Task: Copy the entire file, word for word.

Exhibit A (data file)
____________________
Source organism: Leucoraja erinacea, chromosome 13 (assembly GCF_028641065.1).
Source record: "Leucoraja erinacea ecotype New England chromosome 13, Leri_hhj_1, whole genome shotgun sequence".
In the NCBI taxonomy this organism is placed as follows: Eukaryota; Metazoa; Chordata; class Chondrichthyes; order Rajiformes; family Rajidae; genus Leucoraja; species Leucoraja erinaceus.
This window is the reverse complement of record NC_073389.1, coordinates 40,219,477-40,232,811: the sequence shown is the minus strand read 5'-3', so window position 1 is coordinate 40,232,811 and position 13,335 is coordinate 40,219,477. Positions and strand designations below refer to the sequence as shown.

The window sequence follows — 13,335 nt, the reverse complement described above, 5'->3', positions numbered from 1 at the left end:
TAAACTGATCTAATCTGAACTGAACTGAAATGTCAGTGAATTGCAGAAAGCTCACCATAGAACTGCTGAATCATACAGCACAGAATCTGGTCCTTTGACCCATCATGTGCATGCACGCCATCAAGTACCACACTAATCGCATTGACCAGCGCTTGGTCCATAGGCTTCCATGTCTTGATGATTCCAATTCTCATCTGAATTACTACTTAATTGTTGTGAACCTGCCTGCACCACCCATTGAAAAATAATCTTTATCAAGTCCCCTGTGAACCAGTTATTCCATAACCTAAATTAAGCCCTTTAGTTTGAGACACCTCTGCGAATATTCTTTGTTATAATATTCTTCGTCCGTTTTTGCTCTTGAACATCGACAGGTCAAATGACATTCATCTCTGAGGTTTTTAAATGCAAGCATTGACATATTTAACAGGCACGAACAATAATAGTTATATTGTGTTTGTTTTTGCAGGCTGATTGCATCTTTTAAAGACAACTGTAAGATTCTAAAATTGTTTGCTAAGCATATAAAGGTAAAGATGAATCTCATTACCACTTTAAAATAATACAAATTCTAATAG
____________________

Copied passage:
Source organism: Leucoraja erinacea, chromosome 13 (assembly GCF_028641065.1).
Source record: "Leucoraja erinacea ecotype New England chromosome 13, Leri_hhj_1, whole genome shotgun sequence".
In the NCBI taxonomy this organism is placed as follows: Eukaryota; Metazoa; Chordata; class Chondrichthyes; order Rajiformes; family Rajidae; genus Leucoraja; species Leucoraja erinaceus.
This window is the reverse complement of record NC_073389.1, coordinates 40,219,477-40,232,811: the sequence shown is the minus strand read 5'-3', so window position 1 is coordinate 40,232,811 and position 13,335 is coordinate 40,219,477. Positions and strand designations below refer to the sequence as shown.

The window sequence follows — 13,335 nt, the reverse complement described above, 5'->3', positions numbered from 1 at the left end:
TAAACTGATCTAATCTGAACTGAACTGAAATGTCAGTGAATTGCAGAAAGCTCACCATAGAACTGCTGAATCATACAGCACAGAATCTGGTCCTTTGACCCATCATGTGCATGCACGCCATCAAGTACCACACTAATCGCATTGACCAGCGCTTGGTCCATAGGCTTCCATGTCTTGATGATTCCAATTCTCATCTGAATTACTACTTAATTGTTGTGAACCTGCCTGCACCACCCATTGAAAAATAATCTTTATCAAGTCCCCTGTGAACCAGTTATTCCATAACCTAAATTAAGCCCTTTAGTTTGAGACACCTCTGCGAATATTCTTTGTTATAATATTCTTCGTCCGTTTTTGCTCTTGAACATCGACAGGTCAAATGACATTCATCTCTGAGGTTTTTAAATGCAAGCATTGACATATTTAACAGGCACGAACAATAATAGTTATATTGTGTTTGTTTTTGCAGGCTGATTGCATCTTTTAAAGACAACTGTAAGATTCTAAAATTGTTTGCTAAGCATATAAAGGTAAAGATGAATCTCATTACCACTTTAAAATAATACAAATTCTAATAG